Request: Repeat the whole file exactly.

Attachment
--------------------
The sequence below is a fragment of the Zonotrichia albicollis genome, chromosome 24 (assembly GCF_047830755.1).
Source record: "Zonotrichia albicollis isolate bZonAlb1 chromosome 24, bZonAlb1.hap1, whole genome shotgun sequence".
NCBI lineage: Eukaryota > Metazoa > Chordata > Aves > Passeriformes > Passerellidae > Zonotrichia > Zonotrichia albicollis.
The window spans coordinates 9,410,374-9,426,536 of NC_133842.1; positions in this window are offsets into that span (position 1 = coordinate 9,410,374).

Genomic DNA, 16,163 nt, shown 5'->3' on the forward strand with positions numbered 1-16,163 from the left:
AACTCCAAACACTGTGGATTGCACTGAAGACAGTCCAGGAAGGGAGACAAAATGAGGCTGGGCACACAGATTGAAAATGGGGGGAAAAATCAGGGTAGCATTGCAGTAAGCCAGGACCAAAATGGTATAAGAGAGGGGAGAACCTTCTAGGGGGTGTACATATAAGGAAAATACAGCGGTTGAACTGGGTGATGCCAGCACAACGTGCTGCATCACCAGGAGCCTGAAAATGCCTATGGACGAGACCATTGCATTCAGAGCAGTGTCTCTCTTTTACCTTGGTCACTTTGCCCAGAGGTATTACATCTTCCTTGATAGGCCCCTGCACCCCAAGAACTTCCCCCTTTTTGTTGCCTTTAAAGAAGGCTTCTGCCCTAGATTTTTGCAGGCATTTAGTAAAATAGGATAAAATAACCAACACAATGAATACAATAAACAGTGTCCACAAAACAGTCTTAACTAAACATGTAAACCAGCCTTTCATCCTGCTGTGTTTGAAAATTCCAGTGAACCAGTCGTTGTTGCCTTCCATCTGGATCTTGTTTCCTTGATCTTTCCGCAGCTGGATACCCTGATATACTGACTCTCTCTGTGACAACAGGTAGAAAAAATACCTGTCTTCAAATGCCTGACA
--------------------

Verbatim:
The sequence below is a fragment of the Zonotrichia albicollis genome, chromosome 24 (assembly GCF_047830755.1).
Source record: "Zonotrichia albicollis isolate bZonAlb1 chromosome 24, bZonAlb1.hap1, whole genome shotgun sequence".
NCBI lineage: Eukaryota > Metazoa > Chordata > Aves > Passeriformes > Passerellidae > Zonotrichia > Zonotrichia albicollis.
The window spans coordinates 9,410,374-9,426,536 of NC_133842.1; positions in this window are offsets into that span (position 1 = coordinate 9,410,374).

Genomic DNA, 16,163 nt, shown 5'->3' on the forward strand with positions numbered 1-16,163 from the left:
AACTCCAAACACTGTGGATTGCACTGAAGACAGTCCAGGAAGGGAGACAAAATGAGGCTGGGCACACAGATTGAAAATGGGGGGAAAAATCAGGGTAGCATTGCAGTAAGCCAGGACCAAAATGGTATAAGAGAGGGGAGAACCTTCTAGGGGGTGTACATATAAGGAAAATACAGCGGTTGAACTGGGTGATGCCAGCACAACGTGCTGCATCACCAGGAGCCTGAAAATGCCTATGGACGAGACCATTGCATTCAGAGCAGTGTCTCTCTTTTACCTTGGTCACTTTGCCCAGAGGTATTACATCTTCCTTGATAGGCCCCTGCACCCCAAGAACTTCCCCCTTTTTGTTGCCTTTAAAGAAGGCTTCTGCCCTAGATTTTTGCAGGCATTTAGTAAAATAGGATAAAATAACCAACACAATGAATACAATAAACAGTGTCCACAAAACAGTCTTAACTAAACATGTAAACCAGCCTTTCATCCTGCTGTGTTTGAAAATTCCAGTGAACCAGTCGTTGTTGCCTTCCATCTGGATCTTGTTTCCTTGATCTTTCCGCAGCTGGATACCCTGATATACTGACTCTCTCTGTGACAACAGGTAGAAAAAATACCTGTCTTCAAATGCCTGACA